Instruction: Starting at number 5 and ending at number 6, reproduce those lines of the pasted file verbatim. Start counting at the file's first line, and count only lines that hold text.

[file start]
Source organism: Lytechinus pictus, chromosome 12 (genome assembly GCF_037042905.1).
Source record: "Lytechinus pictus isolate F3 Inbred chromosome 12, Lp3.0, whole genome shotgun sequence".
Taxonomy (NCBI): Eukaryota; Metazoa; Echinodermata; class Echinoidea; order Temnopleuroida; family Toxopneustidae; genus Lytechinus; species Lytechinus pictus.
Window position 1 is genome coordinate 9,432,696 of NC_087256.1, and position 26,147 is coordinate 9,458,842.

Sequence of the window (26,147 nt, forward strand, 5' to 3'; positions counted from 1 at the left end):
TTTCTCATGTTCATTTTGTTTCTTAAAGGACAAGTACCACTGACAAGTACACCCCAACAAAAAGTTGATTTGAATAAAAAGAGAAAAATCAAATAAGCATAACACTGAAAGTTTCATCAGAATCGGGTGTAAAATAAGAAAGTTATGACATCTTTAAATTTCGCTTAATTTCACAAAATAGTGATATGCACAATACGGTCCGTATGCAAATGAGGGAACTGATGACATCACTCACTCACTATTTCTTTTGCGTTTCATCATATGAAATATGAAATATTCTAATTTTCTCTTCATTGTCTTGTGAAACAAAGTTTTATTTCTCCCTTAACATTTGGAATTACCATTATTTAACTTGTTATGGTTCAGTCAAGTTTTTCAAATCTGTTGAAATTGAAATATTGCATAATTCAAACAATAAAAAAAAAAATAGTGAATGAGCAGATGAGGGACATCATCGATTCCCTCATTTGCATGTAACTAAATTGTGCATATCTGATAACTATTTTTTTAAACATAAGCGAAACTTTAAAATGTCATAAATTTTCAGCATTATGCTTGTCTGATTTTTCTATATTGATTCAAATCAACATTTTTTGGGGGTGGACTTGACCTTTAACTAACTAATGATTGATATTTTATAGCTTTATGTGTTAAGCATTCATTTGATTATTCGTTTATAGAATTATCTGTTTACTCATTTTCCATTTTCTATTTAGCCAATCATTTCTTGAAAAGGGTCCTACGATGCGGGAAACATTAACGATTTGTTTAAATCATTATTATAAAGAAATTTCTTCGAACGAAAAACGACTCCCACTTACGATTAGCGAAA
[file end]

Sequence of the window (26,147 nt, forward strand, 5' to 3'; positions counted from 1 at the left end):
TTTCTCATGTTCATTTTGTTTCTTAAAGGACAAGTACCACTGACAAGTACACCCCAACAAAAAGTTGATTTGAATAAAAAGAGAAAAATCAAATAAGCATAACACTGAAAGTTTCATCAGAATCGGGTGTAAAATAAGAAAGTTATGACATCTTTAAATTTCGCTTAATTTCACAAAATAGTGATATGCACAATACGGTCCGTATGCAAATGAGGGAACTGATGACATCACTCACTCACTATTTCTTTTGCGTTTCATCATATGAAATATGAAATATTCTAATTTTCTCTTCATTGTCTTGTGAAACAAAGTTTTATTTCTCCCTTAACATTTGGAATTACCATTATTTAACTTGTTATGGTTCAGTCAAGTTTTTCAAATCTGTTGAAATTGAAATATTGCATAATTCAAACAATAAAAAAAAAAATAGTGAATGAGCAGATGAGGGACATCATCGATTCCCTCATTTGCATGTAACTAAATTGTGCATATCTGATAACTATTTTTTTAAACATAAGCGAAACTTTAAAATGTCATAAATTTTCAGCATTATGCTTGTCTGATTTTTCTATATTGATTCAAATCAACATTTTTTGGGGGTGGACTTGACCTTTAACTAACTAATGATTGATATTTTATAGCTTTATGTGTTAAGCATTCATTTGATTATTCGTTTATAGAATTATCTGTTTACTCATTTTCCATTTTCTATTTAGCCAATCATTTCTTGAAAAGGGTCCTACGATGCGGGAAACATTAACGATTTGTTTAAATCATTATTATAAAGAAATTTCTTCGAACGAAAAACGACTCCCACTTACGATTAGCGAAA